With the NSS, the US government gives a blank check to attack nearly every country on mere suspicion and without conclusive evidence. “A policy of possible military preemption hammers the last nail in the coffin of Article 51 of the UN Charter that only allows self-defense as a reaction to an armed attack.” (14) Washington’s present Iraqi policy confirms this fear.
From Containment to Pax Americana
The United States cobbles together a legitimation model allowing its presence wherever US interests are endangered and conditions must be put straight. In “Welt”, Herbert Kremp says Washington aims explicitly at expansion of its influence: “The Bush doctrine will not be limited in its development to removing terrorist underground forces and their accessories. Its consistent decree implies expansion in three directions:
- control of central Asian transfer states from Kaukasus to Hindukusch;
- prevention of Islamic seizure of power in Saudi Arabia;
- concentration of interest in Irfan, India and China where new power agglomerations arise.” (15)
Thomas Donnelly, member of the Project for the American Century, one of the influential rallying points of the hardliners, also describes the landmark character of the Bush doctrine: “Since September 11, President George W. Bush has learned that being a modest hegemon is hard. […] Therefore the Bush doctrine is an expression of the decision of the president to maintain and extend the Pax Americana all over the Middle East and beyond.” (16) The Bush doctrine dictates a code of conduct at the edge of submission.” (17)
Showdown in Prague
The US seemed willing to put an ultimatum to its allies at the NATO summit on November 21/22, 2002 in Prague. As President Bush already demonstrated to the UN, Washington urges the unconditional adoption of the new US strategy – preventive attacks (under circumstances even of a nuclear attack) for preventing proliferation, including the legitimated attack on Iraq. Otherwise NATO’s loss of meaning is threatened by hearkening to primarily Ad-hoc alliances in the future. In January, US Senator Richard Lugar made this threat in a speech before NATO arranged with Bush. “NATO will no longer be the most important alliance that it always was and will be increasingly marginalized by not facing the most pressing security threat for our countries […].” (18)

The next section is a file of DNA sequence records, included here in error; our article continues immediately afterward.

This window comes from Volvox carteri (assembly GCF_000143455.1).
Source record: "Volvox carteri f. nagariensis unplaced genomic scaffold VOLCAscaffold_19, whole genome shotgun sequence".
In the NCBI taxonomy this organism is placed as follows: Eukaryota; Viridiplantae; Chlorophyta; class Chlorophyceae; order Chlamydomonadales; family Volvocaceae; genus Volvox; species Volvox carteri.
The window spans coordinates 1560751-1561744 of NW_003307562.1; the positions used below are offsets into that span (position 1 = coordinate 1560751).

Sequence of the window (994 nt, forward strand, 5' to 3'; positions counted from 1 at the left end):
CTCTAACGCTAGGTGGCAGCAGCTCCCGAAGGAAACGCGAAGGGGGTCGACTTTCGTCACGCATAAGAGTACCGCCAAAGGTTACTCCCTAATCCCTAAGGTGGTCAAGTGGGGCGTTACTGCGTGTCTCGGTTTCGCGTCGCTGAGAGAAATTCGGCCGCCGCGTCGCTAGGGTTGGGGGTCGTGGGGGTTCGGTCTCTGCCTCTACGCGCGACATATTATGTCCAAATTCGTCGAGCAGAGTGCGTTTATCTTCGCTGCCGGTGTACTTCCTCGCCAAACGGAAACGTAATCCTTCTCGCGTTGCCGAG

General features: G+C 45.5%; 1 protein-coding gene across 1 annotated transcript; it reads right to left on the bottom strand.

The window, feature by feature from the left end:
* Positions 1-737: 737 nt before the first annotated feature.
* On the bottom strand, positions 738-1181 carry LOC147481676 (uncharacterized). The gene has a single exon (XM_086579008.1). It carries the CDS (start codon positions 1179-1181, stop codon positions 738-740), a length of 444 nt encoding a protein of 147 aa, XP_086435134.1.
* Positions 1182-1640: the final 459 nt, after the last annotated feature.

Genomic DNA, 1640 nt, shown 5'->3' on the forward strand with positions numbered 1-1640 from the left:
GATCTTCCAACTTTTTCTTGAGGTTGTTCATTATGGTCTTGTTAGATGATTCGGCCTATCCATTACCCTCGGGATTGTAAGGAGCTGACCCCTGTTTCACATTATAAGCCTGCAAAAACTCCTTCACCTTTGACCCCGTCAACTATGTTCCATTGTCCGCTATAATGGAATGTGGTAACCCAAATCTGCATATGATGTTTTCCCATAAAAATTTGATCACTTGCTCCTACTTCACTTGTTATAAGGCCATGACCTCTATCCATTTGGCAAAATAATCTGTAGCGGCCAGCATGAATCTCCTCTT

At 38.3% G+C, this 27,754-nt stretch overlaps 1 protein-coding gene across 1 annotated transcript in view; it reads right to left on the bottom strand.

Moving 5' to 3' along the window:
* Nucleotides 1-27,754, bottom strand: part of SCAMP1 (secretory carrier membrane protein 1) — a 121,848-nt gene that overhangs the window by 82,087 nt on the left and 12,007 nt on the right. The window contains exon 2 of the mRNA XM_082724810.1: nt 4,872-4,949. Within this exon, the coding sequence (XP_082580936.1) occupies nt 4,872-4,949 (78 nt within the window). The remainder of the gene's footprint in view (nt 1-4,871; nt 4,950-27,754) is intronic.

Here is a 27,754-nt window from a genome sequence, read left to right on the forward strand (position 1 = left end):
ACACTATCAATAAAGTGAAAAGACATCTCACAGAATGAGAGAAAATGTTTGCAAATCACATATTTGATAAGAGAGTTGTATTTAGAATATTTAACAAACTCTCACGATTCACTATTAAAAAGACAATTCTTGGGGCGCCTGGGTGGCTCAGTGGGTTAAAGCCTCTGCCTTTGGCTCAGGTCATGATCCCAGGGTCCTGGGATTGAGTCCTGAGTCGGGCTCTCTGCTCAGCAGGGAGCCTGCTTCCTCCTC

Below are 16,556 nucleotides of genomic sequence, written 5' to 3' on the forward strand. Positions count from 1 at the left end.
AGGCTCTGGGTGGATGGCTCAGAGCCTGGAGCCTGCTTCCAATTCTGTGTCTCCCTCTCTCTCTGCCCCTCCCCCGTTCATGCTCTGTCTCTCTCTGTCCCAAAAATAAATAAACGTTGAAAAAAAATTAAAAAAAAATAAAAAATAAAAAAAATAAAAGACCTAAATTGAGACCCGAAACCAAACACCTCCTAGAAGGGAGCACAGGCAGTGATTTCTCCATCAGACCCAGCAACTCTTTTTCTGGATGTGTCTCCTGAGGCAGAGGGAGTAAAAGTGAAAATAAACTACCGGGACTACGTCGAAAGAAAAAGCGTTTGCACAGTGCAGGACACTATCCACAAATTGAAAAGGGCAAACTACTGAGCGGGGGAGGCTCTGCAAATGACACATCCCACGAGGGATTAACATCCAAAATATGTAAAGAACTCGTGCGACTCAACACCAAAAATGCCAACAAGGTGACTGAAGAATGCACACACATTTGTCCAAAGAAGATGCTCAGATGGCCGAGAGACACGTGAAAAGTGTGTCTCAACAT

The term “multilateralism a la carte” from Richard Haase, the director of the political planning division in the US State Department summarizes this state of affairs. International agreements and organizations are only considered or supported when they clearly submit to Washington’s projects.
An adoption or acceptance of the Bush doctrine by the European NATO states is insinuated even though US policy is still criticized particularly by France and Germany. Thus all governments welcome and take seriously the proposal for an Anti-Terror task force presented by US Secretary of Defense Donald Rumsfeld and NATO general secretary George Robertson that can act preemptively and “out of area”. (19)
Farewell to International Law
European states should clearly reject this extremely aggressive variant of US hegemonial policy in Prague. By adopting the US doctrine, the European states would break international law and commit a clear breach of the constitution by supporting offensive wars. An adoption of the US nuclear strategy in NATO must be rejected and the nuclear participation making Germany an accessory of preemptive nuclear attacks annulled.
This had catastrophic consequences for international law that is not law binding in the classical sense. International law attempts to create mutual obligations, treaties etc, a system of norms, rules and values reducing the likelihood of wars. The cancellation of the state right of sovereignty by the US valid since 1648 now has dramatic consequences. Thus the Russian governments with their offensive threats against Georgia explicitly accepted the US Anti-Terror approach. (20)
The US hegemonial strategy should be condemned for moral reasons and also because of its escalating character for international relations. One decisive characteristic of the NSS is that “the new Grand Strategy ascribes little importance to international stability.” (21)